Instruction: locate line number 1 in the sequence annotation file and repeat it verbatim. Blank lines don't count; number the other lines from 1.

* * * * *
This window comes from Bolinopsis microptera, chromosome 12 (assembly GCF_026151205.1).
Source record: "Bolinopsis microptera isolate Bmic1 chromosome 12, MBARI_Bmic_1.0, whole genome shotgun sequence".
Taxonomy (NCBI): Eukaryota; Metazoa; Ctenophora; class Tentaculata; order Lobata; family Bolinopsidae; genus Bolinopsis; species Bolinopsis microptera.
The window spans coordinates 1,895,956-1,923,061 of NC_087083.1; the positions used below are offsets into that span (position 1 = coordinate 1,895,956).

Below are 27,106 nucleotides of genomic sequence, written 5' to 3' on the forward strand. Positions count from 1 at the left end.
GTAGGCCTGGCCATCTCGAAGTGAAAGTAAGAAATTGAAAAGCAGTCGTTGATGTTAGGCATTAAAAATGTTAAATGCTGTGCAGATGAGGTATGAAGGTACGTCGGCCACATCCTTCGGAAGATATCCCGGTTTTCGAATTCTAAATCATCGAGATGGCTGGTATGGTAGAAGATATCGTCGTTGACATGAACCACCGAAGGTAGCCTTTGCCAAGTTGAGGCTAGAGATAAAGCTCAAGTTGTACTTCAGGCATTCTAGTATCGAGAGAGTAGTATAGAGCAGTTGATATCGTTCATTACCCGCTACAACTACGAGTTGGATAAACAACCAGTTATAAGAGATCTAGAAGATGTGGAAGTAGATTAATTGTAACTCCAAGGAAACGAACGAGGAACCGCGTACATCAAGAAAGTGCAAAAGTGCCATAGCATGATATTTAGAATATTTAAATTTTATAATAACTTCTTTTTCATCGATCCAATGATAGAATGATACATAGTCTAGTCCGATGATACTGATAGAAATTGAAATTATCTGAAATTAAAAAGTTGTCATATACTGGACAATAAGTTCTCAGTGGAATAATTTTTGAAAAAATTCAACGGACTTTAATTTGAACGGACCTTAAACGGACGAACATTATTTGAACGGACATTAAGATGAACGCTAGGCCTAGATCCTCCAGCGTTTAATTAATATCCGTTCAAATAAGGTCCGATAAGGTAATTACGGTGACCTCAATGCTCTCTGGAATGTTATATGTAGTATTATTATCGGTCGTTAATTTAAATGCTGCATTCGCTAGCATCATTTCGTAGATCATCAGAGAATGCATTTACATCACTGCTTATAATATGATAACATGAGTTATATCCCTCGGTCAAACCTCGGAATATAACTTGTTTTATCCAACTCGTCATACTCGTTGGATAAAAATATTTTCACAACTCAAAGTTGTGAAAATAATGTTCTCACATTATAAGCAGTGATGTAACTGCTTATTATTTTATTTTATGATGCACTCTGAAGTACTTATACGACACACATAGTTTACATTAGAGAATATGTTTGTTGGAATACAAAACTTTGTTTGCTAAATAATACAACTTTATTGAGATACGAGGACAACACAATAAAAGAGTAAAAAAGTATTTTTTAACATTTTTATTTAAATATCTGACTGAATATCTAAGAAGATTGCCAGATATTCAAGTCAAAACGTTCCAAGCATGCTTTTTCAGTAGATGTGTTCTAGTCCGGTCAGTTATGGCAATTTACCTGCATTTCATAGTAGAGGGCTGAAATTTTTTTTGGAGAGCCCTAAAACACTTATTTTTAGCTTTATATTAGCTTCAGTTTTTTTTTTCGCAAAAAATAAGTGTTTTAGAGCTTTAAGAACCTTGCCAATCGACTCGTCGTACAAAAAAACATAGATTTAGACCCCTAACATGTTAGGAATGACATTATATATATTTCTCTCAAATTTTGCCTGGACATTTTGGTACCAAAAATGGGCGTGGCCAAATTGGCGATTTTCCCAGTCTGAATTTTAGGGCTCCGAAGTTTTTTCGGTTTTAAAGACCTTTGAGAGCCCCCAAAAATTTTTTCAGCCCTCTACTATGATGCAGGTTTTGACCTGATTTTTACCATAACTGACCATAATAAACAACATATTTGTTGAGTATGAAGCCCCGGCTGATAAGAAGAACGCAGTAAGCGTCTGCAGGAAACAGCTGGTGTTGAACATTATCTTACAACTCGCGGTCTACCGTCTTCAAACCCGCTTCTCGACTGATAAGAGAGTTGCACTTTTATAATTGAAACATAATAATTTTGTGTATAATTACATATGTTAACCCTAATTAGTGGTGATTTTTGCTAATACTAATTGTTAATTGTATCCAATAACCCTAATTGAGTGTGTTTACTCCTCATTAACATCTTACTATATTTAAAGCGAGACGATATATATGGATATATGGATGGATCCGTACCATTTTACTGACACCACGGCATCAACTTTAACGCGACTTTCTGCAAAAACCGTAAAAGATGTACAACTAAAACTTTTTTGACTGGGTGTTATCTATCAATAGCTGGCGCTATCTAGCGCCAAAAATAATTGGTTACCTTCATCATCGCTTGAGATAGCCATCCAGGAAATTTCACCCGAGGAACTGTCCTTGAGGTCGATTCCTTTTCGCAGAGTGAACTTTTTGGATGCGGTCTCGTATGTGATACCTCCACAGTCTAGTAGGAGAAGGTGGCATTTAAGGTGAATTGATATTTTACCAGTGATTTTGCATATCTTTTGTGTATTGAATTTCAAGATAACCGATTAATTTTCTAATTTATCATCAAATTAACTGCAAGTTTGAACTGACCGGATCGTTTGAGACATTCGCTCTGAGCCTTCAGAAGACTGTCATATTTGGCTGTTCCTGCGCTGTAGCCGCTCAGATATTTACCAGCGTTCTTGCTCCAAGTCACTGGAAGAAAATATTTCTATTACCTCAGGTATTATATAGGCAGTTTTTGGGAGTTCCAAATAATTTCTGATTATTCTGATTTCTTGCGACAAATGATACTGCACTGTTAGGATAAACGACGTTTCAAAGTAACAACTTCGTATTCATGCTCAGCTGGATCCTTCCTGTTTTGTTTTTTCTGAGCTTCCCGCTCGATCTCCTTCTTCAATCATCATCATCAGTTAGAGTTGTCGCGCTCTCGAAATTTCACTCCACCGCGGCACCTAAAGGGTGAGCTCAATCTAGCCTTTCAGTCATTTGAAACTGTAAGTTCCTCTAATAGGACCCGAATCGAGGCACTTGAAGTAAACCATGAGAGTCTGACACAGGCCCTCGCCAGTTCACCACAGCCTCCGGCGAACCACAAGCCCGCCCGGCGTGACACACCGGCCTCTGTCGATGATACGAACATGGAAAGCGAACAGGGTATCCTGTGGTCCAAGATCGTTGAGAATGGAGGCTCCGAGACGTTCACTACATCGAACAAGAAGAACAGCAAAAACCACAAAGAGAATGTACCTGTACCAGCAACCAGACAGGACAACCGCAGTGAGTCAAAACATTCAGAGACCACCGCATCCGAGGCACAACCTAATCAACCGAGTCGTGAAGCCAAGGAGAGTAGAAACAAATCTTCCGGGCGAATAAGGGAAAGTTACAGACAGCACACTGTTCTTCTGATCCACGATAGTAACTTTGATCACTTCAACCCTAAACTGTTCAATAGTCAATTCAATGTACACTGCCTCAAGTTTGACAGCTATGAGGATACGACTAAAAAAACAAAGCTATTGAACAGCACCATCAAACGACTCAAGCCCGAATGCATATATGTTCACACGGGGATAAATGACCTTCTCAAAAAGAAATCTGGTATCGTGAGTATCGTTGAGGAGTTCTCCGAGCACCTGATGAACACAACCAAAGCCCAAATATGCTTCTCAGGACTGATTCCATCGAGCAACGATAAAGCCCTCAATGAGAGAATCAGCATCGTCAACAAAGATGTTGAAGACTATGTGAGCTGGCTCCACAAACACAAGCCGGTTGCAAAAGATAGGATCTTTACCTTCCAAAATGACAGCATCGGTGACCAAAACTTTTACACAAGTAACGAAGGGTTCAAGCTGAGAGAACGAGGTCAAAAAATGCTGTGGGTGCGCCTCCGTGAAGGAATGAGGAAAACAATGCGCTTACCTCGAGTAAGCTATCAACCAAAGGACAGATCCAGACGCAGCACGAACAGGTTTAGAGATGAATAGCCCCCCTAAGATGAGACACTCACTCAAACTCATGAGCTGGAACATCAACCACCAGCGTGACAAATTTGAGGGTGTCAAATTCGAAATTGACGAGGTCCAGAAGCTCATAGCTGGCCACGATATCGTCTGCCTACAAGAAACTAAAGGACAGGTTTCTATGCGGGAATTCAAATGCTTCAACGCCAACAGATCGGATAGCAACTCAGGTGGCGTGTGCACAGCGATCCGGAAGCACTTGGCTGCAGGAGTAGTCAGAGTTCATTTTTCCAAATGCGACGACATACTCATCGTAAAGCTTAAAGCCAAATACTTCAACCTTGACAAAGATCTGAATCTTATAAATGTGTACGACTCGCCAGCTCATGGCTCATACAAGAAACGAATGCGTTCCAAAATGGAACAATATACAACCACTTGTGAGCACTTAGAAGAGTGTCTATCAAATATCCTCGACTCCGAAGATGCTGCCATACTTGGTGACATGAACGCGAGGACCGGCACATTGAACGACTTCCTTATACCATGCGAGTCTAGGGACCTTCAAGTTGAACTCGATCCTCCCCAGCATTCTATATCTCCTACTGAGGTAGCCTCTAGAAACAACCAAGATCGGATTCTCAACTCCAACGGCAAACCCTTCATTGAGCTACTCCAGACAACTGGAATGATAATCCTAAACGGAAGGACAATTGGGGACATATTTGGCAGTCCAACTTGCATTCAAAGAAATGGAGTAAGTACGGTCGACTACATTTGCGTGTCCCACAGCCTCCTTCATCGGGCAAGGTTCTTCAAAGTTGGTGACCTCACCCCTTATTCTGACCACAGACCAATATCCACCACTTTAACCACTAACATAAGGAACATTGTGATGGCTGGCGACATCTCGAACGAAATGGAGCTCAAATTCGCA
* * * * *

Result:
This window comes from Bolinopsis microptera, chromosome 12 (assembly GCF_026151205.1).